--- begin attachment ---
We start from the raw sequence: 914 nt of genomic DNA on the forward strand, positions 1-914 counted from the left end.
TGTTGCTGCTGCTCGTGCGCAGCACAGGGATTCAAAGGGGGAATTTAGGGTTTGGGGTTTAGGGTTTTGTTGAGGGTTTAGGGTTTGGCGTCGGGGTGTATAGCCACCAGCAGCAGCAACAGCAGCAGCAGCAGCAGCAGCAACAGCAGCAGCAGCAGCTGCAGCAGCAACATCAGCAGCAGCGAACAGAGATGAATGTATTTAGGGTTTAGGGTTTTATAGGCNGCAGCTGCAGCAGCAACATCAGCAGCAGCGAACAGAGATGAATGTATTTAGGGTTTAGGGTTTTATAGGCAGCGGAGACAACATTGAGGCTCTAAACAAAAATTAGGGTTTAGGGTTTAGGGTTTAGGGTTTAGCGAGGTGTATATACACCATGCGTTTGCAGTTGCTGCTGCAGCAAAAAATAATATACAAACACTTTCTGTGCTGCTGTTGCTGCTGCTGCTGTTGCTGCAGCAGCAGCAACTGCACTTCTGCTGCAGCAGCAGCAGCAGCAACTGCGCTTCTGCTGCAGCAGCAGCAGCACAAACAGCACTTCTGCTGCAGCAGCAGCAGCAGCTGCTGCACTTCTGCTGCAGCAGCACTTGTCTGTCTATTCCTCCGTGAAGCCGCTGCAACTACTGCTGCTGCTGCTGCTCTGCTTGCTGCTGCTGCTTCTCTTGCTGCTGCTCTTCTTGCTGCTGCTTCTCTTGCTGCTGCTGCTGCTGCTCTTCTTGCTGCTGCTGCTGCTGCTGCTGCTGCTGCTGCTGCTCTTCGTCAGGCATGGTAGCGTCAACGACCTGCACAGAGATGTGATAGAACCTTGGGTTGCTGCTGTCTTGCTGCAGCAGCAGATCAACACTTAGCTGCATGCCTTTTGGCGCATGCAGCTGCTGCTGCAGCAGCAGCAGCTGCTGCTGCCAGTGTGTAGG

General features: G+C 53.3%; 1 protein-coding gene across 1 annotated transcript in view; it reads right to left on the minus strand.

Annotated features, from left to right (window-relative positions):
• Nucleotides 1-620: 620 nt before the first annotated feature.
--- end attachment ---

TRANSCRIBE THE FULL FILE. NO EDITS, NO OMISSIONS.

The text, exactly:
We start from the raw sequence: 914 nt of genomic DNA on the forward strand, positions 1-914 counted from the left end.
TGTTGCTGCTGCTCGTGCGCAGCACAGGGATTCAAAGGGGGAATTTAGGGTTTGGGGTTTAGGGTTTTGTTGAGGGTTTAGGGTTTGGCGTCGGGGTGTATAGCCACCAGCAGCAGCAACAGCAGCAGCAGCAGCAGCAGCAACAGCAGCAGCAGCAGCTGCAGCAGCAACATCAGCAGCAGCGAACAGAGATGAATGTATTTAGGGTTTAGGGTTTTATAGGCNGCAGCTGCAGCAGCAACATCAGCAGCAGCGAACAGAGATGAATGTATTTAGGGTTTAGGGTTTTATAGGCAGCGGAGACAACATTGAGGCTCTAAACAAAAATTAGGGTTTAGGGTTTAGGGTTTAGGGTTTAGCGAGGTGTATATACACCATGCGTTTGCAGTTGCTGCTGCAGCAAAAAATAATATACAAACACTTTCTGTGCTGCTGTTGCTGCTGCTGCTGTTGCTGCAGCAGCAGCAACTGCACTTCTGCTGCAGCAGCAGCAGCAGCAACTGCGCTTCTGCTGCAGCAGCAGCAGCACAAACAGCACTTCTGCTGCAGCAGCAGCAGCAGCTGCTGCACTTCTGCTGCAGCAGCACTTGTCTGTCTATTCCTCCGTGAAGCCGCTGCAACTACTGCTGCTGCTGCTGCTCTGCTTGCTGCTGCTGCTTCTCTTGCTGCTGCTCTTCTTGCTGCTGCTTCTCTTGCTGCTGCTGCTGCTGCTCTTCTTGCTGCTGCTGCTGCTGCTGCTGCTGCTGCTGCTGCTCTTCGTCAGGCATGGTAGCGTCAACGACCTGCACAGAGATGTGATAGAACCTTGGGTTGCTGCTGTCTTGCTGCAGCAGCAGATCAACACTTAGCTGCATGCCTTTTGGCGCATGCAGCTGCTGCTGCAGCAGCAGCAGCTGCTGCTGCCAGTGTGTAGG

General features: G+C 53.3%; 1 protein-coding gene across 1 annotated transcript in view; it reads right to left on the minus strand.

Annotated features, from left to right (window-relative positions):
• Nucleotides 1-620: 620 nt before the first annotated feature.